The Chipside team believes that Big Data, collected from numerous systems and sources, can be presented in an open way for all to interpret. "Big Data enables big decisions to be made," says Paul Moorby, Managing Director of Chipside.
Chipside enables local authorities to combine layers of data. For example, real-time traffic levels can be combined with on-street parking survey data to better understand the relationship between supply, demand and driver behaviour at different times of the day.
"Big Data can transform local services. It can enable dynamic, demand-led parking tariffs, the establishment of new residents’ permit schemes, the construction of new parking facilities, refinement of traffic management policies and revisions to bus lane operation," says Paul Moorby.
Big Data enables public authorities to react to local conditions based on evidence. "Business Intelligence functionality is integrated across systems provided by Chipside and can be shared as raw data as well as graphic and text-based reporting.
"The Oppidatim strategy enables local government to provide Big Data to the public through a variety of portals, assisting the public in understanding and engaging with services on offer. Data can also be shared across local boundaries, allowing a step change in decision-making on both policy and operational levels."
Smart Cities are ranked around the world by various global monitoring organisations. "Each has its own criteria to arrive at a ranked list of what makes a modern city better than others," says Paul Moorby, Chipside’s Managing Director. "There is some consensus on common themes. Smart cities offer high levels of local democracy, sustainability and efficiency.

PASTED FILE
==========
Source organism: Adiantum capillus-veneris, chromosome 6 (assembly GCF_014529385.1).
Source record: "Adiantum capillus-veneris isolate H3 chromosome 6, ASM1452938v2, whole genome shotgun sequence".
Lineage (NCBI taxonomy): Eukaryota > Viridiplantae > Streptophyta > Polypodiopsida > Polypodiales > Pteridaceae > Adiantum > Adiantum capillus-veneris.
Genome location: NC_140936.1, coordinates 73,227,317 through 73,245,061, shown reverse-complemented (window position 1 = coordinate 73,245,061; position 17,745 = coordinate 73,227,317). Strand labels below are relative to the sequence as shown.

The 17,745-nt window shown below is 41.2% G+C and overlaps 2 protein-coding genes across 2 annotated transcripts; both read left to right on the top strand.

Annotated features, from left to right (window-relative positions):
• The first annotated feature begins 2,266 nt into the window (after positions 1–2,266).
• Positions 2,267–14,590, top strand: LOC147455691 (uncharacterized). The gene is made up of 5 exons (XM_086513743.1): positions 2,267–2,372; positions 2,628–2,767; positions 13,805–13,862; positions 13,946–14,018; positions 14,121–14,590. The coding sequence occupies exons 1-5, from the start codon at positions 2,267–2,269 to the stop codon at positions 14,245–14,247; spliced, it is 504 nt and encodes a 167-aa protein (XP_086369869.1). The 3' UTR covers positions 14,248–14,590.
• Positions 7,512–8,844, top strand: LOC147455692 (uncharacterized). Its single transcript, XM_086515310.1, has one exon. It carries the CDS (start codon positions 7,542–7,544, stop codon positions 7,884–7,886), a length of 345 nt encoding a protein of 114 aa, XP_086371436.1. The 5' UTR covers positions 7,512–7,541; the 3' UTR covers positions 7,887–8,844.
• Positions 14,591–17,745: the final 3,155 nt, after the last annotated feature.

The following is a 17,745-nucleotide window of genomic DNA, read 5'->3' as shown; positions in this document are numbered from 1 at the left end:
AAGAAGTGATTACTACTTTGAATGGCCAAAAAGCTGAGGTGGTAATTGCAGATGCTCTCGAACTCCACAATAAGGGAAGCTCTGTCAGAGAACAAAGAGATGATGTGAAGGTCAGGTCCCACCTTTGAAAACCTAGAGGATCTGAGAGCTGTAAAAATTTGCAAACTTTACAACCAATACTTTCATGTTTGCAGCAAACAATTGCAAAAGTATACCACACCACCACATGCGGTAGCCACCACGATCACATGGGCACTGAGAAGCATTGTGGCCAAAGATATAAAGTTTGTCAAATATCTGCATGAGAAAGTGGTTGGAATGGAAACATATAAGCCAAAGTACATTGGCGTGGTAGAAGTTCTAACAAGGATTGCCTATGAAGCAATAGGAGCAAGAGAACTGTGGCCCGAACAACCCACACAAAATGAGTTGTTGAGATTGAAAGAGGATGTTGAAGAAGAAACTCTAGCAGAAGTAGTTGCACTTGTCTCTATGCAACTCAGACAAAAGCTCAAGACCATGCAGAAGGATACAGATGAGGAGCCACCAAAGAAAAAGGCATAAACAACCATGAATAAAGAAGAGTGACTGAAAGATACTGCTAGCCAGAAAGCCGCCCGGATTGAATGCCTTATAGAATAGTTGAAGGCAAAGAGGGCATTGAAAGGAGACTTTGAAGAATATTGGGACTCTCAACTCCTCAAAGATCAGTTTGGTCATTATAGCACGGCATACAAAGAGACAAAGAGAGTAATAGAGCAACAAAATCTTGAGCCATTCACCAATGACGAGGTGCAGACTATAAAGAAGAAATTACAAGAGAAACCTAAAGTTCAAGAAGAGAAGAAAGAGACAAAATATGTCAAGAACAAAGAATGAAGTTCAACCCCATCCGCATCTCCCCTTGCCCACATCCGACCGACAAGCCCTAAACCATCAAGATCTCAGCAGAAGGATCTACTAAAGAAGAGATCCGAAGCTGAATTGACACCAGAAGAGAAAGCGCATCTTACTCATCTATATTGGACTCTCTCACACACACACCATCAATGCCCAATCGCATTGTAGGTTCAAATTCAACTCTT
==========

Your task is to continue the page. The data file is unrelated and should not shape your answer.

"They go further than others in delivering services to both the local community and to the wider region and marketplace beyond their own borders. They use modern techniques to achieve excellence – whether that is technology, repurposed infrastructure, strategic operating plans or investment in the skills of its population. Some place emphasis on providing a liveable space for their citizens. Some do all of these elements, in a rounded approach to quality of life."
Chipside’s long-term smart city projects are not just in cities. Successful projects are underway in the City of Bath, but also with Gloucestershire County Council and with the Essex Parking Partnerships. "These projects have received international attention. It was clear that these projects were delivering all elements of a truly modern 'smart city'," says Moorby.
At the respected Parking World symposium, held in London in 2012, and again at Bath University in 2014, Paul Moorby presented his core theme of "true partnership" – where all interested parties, even the critics, are engaged in forward thinking projects, for the benefit of all.
"This approach gained interest around the world and has crystallised into the Oppidatim smart network," says Moorby. "Launch partners already taking part offer contributions in all types of specialism. They include security specialists, telecoms providers, hardware suppliers, services suppliers and local government teams. Each partner has agreed to support the central theme of 'Big Data, Open Data' driving efficiency of local services and increasing availability of information to key decision makers."
One working project that is currently active is how to link up tourist visit information across geographic boundaries to help inform regional decisions. Many more projects will be delivered during 2016.
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